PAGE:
Here is a bizarrely paradoxical situation. This crisis has all of us pressed under its spikes, our faces squished against the ground. However, to see it off, everyone has to stick to a circle of isolation, be physically separated, but at the same time look out for each other.
From how the past few weeks have played out, it is clear that resources and labour have to be shared generously. There is also an unmistakable need to exercise considerable empathy
For instance, gated communities, and even neighbourhood associations, are being challenged to rise to new heights of unity and empathy.
Nearly a fortnight ago, the committee of the residents’ association at CEEBROS Belvedere, a gated community on Old Mahabalipuram Road, sent out a mail to residents that was poignant in its plea.
“Until now, fortunately, nobody in the community has tested positive for COVID-19; or has had to quarantine themselves on account of their travel history or any other factor. We sent out a message to the community that if a situation arises where someone tests positive for COVID-19, the community should not discriminate against them, but stand with them. So, we have decided that there will be a few points of contact — I am one of them — that this family can connect with for their needs, as they will stay put in their flat. We will have all the essentials they need delivered at their doorstep,” says Kiran Gupta, association president at CEEBROS Belvedere.
There will be tacit understanding in every community, gated or neighbourhood, that everyone should be kind to any family that may be suffering on account of a closer brush with the novel Coronavirus, but it is necessary for associations to spell this out, in specific terms. Otherwise, the understanding will most likely not get translated into positive action, when it becomes a need, and is not an abstraction anymore.
It has to be put down in writing, and the stated commitment should be circulated at every possible opportunity so that the idea is planted, nourished and reinforced.
Another challenge has to do with household chores. Now mopping the floor and scheduling a business call have become back-to-back events, thanks to the novel Coronavirus.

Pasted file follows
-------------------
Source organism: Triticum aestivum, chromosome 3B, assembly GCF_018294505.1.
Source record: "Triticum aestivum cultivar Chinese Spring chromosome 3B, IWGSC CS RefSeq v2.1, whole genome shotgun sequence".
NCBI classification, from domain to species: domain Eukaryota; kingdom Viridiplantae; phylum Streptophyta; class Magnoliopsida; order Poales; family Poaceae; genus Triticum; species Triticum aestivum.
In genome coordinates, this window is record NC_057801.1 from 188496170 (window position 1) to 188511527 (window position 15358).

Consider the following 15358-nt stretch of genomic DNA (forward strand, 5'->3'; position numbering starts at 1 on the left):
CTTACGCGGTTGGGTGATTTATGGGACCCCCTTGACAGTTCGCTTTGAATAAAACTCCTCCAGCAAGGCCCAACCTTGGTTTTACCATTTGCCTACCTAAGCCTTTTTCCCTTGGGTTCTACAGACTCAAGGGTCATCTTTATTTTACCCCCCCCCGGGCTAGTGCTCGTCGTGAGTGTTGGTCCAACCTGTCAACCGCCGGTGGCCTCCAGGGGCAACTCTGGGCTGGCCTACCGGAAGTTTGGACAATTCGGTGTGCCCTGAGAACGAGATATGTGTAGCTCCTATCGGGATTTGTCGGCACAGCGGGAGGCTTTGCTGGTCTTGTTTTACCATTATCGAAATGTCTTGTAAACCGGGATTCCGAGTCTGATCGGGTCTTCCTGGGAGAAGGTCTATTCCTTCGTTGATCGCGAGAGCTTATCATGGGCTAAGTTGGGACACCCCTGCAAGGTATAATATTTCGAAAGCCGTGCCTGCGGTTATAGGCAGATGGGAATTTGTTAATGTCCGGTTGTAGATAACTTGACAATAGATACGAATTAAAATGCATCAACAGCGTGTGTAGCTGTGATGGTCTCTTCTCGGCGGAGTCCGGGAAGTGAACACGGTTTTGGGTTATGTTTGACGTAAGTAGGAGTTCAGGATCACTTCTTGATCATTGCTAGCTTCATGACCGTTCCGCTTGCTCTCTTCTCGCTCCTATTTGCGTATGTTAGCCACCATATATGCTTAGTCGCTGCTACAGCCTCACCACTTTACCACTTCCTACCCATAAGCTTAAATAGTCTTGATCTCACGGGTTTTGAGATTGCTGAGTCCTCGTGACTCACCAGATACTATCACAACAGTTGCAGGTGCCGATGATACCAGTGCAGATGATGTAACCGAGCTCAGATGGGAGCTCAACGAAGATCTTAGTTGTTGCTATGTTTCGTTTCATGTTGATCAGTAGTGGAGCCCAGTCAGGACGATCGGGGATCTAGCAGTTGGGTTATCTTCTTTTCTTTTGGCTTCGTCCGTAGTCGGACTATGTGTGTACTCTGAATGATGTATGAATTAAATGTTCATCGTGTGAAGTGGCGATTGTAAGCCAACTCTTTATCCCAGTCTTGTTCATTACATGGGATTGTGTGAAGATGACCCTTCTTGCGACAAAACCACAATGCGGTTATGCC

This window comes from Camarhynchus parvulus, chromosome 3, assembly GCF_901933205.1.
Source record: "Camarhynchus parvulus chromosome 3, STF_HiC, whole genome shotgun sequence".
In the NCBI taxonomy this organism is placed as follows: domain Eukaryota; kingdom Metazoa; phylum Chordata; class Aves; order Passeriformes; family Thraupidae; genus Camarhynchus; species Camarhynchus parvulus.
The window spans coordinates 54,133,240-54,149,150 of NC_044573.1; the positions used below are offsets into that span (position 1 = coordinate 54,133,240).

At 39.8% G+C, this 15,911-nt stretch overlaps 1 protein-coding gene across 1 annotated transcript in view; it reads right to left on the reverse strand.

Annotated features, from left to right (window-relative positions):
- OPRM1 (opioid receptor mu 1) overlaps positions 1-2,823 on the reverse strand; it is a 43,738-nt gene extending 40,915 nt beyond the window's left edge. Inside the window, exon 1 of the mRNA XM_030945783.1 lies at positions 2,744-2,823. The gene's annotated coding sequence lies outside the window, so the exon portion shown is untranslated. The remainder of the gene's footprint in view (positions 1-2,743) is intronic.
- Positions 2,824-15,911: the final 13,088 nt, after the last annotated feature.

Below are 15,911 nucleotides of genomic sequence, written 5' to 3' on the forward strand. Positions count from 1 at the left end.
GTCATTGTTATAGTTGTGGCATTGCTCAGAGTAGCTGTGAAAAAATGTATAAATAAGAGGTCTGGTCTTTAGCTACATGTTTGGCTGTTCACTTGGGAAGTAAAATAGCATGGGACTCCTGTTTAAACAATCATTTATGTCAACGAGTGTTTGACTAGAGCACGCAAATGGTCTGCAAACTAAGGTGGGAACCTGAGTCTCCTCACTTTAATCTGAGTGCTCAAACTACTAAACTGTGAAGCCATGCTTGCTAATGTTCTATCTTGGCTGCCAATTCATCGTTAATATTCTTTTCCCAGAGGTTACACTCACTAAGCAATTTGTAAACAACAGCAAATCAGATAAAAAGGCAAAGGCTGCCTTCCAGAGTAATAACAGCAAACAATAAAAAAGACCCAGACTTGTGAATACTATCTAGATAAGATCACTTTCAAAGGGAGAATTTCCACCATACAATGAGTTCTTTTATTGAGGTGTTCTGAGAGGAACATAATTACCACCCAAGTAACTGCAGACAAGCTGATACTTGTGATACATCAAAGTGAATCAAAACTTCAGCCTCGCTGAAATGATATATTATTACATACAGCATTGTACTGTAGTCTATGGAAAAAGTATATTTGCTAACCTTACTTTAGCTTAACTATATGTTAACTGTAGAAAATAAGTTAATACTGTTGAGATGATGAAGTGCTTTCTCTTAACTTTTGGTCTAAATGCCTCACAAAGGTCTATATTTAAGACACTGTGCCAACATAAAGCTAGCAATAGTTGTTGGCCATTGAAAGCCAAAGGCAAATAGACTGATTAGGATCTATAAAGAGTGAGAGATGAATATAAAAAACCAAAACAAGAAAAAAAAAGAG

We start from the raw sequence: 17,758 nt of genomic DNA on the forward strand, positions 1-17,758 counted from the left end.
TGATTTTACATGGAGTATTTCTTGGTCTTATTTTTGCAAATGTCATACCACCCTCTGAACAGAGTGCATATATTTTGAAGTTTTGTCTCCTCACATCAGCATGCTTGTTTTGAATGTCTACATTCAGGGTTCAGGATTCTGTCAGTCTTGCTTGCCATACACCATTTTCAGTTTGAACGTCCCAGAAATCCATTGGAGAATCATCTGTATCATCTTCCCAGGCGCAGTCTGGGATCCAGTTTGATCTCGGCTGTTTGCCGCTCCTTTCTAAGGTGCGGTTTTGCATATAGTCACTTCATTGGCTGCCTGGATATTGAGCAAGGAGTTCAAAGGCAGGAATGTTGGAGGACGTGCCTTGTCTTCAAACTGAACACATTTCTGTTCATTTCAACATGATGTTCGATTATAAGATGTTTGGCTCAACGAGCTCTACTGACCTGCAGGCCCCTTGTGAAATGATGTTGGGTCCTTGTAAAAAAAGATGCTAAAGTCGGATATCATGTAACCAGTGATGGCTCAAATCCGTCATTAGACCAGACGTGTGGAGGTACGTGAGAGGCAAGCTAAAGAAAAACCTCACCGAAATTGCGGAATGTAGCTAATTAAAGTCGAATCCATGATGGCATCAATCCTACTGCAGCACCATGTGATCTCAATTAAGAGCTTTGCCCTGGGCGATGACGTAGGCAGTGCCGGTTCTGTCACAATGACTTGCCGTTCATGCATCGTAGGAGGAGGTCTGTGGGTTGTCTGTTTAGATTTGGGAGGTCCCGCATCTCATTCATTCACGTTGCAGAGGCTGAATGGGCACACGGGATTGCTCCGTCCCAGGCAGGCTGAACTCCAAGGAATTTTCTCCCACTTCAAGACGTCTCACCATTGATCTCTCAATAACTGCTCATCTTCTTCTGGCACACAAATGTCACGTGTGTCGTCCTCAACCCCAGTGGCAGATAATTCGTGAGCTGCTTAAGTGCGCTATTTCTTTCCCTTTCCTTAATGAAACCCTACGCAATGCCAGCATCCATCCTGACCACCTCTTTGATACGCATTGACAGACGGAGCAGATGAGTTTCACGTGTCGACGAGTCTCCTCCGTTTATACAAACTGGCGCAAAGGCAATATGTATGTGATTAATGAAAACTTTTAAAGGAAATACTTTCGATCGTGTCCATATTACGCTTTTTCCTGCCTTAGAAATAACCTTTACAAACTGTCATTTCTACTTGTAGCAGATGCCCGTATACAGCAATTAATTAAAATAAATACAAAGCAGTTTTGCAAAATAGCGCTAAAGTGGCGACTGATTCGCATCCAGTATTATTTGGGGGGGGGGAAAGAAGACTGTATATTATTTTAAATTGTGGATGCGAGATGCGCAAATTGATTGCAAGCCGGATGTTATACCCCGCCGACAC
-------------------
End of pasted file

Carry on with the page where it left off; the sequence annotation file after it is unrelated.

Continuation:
This difficult situation gets amplified and gains a lot of ground, literally, when you are part of a larger, extended family called “the gated community”. With the housekeeping staff staying at home and away, gated communities are challenged to broaden their idea of oneness.
Rakesh Ohri, residents’ association president at The Central Park South, also on Old Mahabalipuram Road, recently pointed out how household chores have become exponentially huge.
“On every floor of every block, residents take turns, family after family, to mop the lobby floor and disinfect surfaces,” says Rakesh, adding that the notion of home has become bigger, so has the sense of responsibility.
There is actually no end to the creative ways in which communities can overcome problems resulting from this exigency. But every time, almost without exception, the challenge remains the same.
Here is how CEEBROS Belvedere met it.
One of the leitmotifs of gated communities today is the difficulty their critical technicians face while getting there to manage operations such as STP and WTP, which are essential to the workaday functioning of these “modern life-filled megaliths”.
This gated community dealt with this problem by just creating a home for its various personnel.
Explains Kiran, “We just asked them to stay with us, and provided them with whatever it takes to make them feel at home. Initially, we were providing them with all the meals of the day, making it ourselves; and then, we realised that they would be more comfortable if we provided them with the kitchen supplies and let them cook their food themselves. We have also taken care of the spaces they would live in. The security personnel are being accommodated in the community centre; arrangements have been made for the housekeeping staff, who are all women, to stay at the sports hall. The technicians stay at a separate room, which has always been a space for the facility management staff. We got the facility manager to stay at a vacant flat in the community, We got in touch with the owner and explained that we would pay the rent for the period that the facility manager would stay at the flat.”